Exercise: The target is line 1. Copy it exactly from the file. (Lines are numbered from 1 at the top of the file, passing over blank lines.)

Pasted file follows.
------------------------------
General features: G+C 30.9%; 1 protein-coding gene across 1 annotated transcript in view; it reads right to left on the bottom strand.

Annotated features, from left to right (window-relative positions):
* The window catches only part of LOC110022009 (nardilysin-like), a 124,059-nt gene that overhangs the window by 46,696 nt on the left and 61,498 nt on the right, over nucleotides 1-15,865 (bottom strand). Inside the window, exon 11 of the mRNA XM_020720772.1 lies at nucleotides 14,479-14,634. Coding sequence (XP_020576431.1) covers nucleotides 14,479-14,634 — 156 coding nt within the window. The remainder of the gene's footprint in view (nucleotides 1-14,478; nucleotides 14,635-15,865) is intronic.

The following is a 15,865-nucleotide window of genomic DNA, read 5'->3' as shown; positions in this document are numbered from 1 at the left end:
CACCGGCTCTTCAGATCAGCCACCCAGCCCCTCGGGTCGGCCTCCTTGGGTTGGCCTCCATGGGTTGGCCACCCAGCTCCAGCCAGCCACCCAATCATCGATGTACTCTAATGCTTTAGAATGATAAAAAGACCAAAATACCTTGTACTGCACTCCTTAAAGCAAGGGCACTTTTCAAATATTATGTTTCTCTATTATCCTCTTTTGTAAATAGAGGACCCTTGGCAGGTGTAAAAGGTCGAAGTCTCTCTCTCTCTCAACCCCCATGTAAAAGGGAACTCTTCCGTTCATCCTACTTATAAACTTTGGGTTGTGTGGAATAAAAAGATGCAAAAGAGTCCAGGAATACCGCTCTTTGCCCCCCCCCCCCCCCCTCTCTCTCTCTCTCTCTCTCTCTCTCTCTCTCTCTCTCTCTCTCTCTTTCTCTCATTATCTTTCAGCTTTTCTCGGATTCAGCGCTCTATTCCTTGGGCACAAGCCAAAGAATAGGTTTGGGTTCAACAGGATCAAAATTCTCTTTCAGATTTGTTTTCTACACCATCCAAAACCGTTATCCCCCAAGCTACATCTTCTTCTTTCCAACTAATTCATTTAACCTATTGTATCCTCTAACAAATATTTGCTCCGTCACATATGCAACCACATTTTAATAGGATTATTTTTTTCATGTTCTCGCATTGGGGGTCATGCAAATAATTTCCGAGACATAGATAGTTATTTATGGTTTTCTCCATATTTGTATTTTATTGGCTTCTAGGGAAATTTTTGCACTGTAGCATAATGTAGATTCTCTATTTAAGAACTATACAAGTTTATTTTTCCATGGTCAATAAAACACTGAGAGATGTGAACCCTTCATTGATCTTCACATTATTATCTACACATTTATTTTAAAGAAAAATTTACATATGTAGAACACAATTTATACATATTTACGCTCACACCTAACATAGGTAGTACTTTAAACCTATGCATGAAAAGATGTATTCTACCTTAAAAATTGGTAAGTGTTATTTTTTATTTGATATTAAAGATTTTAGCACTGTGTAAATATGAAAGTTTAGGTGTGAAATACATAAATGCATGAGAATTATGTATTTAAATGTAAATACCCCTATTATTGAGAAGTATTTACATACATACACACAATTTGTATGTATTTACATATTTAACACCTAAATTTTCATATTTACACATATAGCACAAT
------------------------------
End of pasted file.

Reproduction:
General features: G+C 30.9%; 1 protein-coding gene across 1 annotated transcript in view; it reads right to left on the bottom strand.